They say the music is the last thing to go.
So, a collection of Alzheimer’s patients are still singing, thanks to a groundbreaking program called the Giving Voice Chorus, which brings together people from across the metro for music therapy while promoting a better public understanding of the disease.
“It took me about a year and a half of denial of this disease to actually get involved,” said Mary Munt, whose 70-year-old husband, Steve, is approaching the two-year anniversary of his Alzheimer’s diagnosis.
The Richfield couple signed up for the Giving Voice Chorus this fall, joining about 65 other singers for rehearsal every Wednesday morning at the MacPhail Center for Music in downtown Minneapolis. They’re preparing for a concert in which they’ll join another section of singers from the program to perform a concert Saturday, Dec. 17, at Olson Middle School in Bloomington.
When Steve Munt, who had worked as a mental health practitioner, was forced into retirement upon his diagnosis, “one of the things we were told is to get involved,” his wife said. “Don’t just stay in your house and become hermits.”
The specialized chorus is one activity on a menu of happenings each week that help Steve and Mary cope with their new reality.
“This is one part of many things that we do, but this is a highlight,” Mary said.
She speaks for her husband, who often has trouble conveying his thoughts verbally. “It takes a little time to get something out of my mouth,” Steve said.
Learning the music, ranging from “We are Family” to “Ode to Joy,” hasn’t helped Steve verbally, but it does have an effect on his mood, his wife observed.
“It makes him feel good,” she said. “He’s just happy. He’s happy that he’s coming here, he’s happy when we’re going home. And not that he’s ever been really sad, but it just kind of lifts him up, and when that happens, it lifts me up.”
The outward effects of Alzheimer’s take many forms, Mary explained. “Where Steve’s problem is he can’t spit it out sometimes,” other Alzheimer’s patients have no problem forming sentences, she said.
“If you know one case of Alzheimer’s, you know one case of Alzheimer’s,” said Nancy Fushan, a board member for Giving Voice.
While no two patients are alike, the progression of Alzheimer’s is consistent regarding the part of the brain that processes music, Fushan notes.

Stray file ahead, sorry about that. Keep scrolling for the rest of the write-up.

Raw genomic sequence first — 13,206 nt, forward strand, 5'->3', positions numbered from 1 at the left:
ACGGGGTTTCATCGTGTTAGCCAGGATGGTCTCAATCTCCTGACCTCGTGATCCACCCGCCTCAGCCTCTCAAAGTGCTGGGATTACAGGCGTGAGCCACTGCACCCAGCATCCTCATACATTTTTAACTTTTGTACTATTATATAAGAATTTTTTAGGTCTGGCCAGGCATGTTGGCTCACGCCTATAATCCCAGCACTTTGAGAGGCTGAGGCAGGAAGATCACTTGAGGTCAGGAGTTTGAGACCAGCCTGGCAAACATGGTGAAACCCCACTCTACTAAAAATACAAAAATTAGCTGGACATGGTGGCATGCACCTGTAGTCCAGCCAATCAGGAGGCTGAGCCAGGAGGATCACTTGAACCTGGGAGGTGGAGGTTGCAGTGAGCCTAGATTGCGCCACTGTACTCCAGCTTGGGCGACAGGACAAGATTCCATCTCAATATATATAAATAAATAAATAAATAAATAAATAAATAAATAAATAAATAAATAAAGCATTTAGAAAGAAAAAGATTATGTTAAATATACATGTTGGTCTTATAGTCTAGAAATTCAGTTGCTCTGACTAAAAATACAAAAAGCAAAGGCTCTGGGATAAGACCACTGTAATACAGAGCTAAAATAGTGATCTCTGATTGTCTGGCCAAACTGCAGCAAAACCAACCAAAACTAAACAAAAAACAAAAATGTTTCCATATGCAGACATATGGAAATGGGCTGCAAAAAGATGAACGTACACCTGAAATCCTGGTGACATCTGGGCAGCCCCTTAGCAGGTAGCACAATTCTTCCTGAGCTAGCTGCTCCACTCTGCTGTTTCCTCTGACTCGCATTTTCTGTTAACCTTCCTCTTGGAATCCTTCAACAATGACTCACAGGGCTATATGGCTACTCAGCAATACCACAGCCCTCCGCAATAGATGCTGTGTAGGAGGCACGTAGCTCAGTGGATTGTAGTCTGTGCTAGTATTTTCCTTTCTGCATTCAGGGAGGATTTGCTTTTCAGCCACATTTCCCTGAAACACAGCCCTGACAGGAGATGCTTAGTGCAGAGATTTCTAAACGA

“It is the last part of the brain to be affected by the disease. Neuroscience has shown this,” she said.
Learning as they grow
Giving Voice isn’t just therapy; the program is making its own contributions to Alzheimer’s research, as Fushan explained. When the chorus was forming three years ago, the founders weren’t sure the participants would be able to learn new music, but they were thrilled with their findings.
“People with Alzheimer’s can learn new music – they can,” Fushan said, animated with enthusiasm. “It’s so exciting for us. … It made it all the more certain in our minds that we are on to something.”
Another good sign was the program’s rapid growth. A group that started with 30 participants, comprised of Alzheimer’s patients each joined by a caregiver, doubled within its first year. Now, a chorus of about 100 chairs, split into two groups for weekly rehearsals, operates at the MacPhail Center for Music. Due to the demand, a St. Paul-based chorus was added to the program.
Now that they’ve confirmed the participants can learn new songs, the St. Paul chorus is now the subject of further Alzheimer’s research. The Health Partners Center for Memory and Aging is studying the St. Paul group, interviewing the participants before and after joining the chorus to better understand the program’s effects, according to Fushan.
“It’s a small group, but it may give us the first hint about really what is the impact on health and on psycho-emotional health,” she said. Those results are expected next fall.
Regardless of what more they learn, the idea behind Giving Voice is catching on in other regions. For instance, a woman from Vancouver, British Columbia, was visiting rehearsal last week as she prepared to begin a similar program in Canada, Fushan noted.
While formal research is underway to scientifically study the chorus’ benefits, “we see it every week,” Fushan said.
And it’s not just the music that helps. The social aspect of the chorus is vital for Steve, his wife explained, describing her husband as “really easy going and quiet.”
“This is important for him to be able to talk to people, someone other than me,” Mary said.
Having left her full-time job where she dealt with worker’s compensation insurance, Mary leaves her husband alone for stretches as she attends to some part-time work she picked up after the Alzheimer’s diagnosis. It helps for the couple to give each other some space at times, she said. It provides some balance as Mary gets used to being a caregiver.
“You become this mama bear person, even with your spouse,” she said. “I just always want to protect him. He really doesn’t need it. It’s just me, you know, wanting to do it.”
Steve tries to assuage her concerns, though. “I’m not gonna run away. There’s no where to go,” he quipped.
He can still show his sense of humor, and, having sung in choirs in his youth, still has his pipes. That’s another goal of Giving Voice – to show that people with Alzheimer’s still have something to contribute. It’s part of the reason they put on concerts twice annually instead of simply getting together privately every week.
“Our being out in public is to reduce the stigma,” Fushan said. People tend to think of individuals in the throes of the disease’s late stages, and not the years of functionality that often remain for those recently diagnosed.
“Often the early- to mid-stage goes eight to 12 years,” Fushan said, “and people are still able to contribute to the community in ways that we need to understand and we need to celebrate.”